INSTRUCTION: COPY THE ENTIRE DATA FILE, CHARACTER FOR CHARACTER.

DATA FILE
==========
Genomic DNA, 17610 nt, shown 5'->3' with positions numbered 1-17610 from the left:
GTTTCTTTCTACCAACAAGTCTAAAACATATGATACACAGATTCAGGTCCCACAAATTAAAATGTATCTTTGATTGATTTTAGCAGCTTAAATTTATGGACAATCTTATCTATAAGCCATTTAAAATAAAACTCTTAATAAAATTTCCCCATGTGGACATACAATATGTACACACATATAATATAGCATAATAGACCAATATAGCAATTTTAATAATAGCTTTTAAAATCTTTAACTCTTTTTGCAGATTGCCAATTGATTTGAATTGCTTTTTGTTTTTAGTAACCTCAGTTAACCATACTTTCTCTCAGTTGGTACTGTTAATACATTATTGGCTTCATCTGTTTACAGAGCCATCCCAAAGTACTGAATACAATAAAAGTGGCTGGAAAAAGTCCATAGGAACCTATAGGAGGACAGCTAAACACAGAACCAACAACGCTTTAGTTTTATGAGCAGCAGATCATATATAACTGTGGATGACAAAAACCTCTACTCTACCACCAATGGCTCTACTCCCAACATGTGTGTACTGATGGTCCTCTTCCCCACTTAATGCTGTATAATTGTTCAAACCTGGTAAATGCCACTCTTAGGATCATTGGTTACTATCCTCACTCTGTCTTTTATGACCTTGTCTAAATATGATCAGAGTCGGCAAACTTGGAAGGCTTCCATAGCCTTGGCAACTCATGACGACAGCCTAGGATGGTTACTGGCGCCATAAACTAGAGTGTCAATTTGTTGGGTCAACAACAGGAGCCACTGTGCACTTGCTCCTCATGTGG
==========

Genomic DNA, 17610 nt, shown 5'->3' with positions numbered 1-17610 from the left:
GTTTCTTTCTACCAACAAGTCTAAAACATATGATACACAGATTCAGGTCCCACAAATTAAAATGTATCTTTGATTGATTTTAGCAGCTTAAATTTATGGACAATCTTATCTATAAGCCATTTAAAATAAAACTCTTAATAAAATTTCCCCATGTGGACATACAATATGTACACACATATAATATAGCATAATAGACCAATATAGCAATTTTAATAATAGCTTTTAAAATCTTTAACTCTTTTTGCAGATTGCCAATTGATTTGAATTGCTTTTTGTTTTTAGTAACCTCAGTTAACCATACTTTCTCTCAGTTGGTACTGTTAATACATTATTGGCTTCATCTGTTTACAGAGCCATCCCAAAGTACTGAATACAATAAAAGTGGCTGGAAAAAGTCCATAGGAACCTATAGGAGGACAGCTAAACACAGAACCAACAACGCTTTAGTTTTATGAGCAGCAGATCATATATAACTGTGGATGACAAAAACCTCTACTCTACCACCAATGGCTCTACTCCCAACATGTGTGTACTGATGGTCCTCTTCCCCACTTAATGCTGTATAATTGTTCAAACCTGGTAAATGCCACTCTTAGGATCATTGGTTACTATCCTCACTCTGTCTTTTATGACCTTGTCTAAATATGATCAGAGTCGGCAAACTTGGAAGGCTTCCATAGCCTTGGCAACTCATGACGACAGCCTAGGATGGTTACTGGCGCCATAAACTAGAGTGTCAATTTGTTGGGTCAACAACAGGAGCCACTGTGCACTTGCTCCTCATGTGG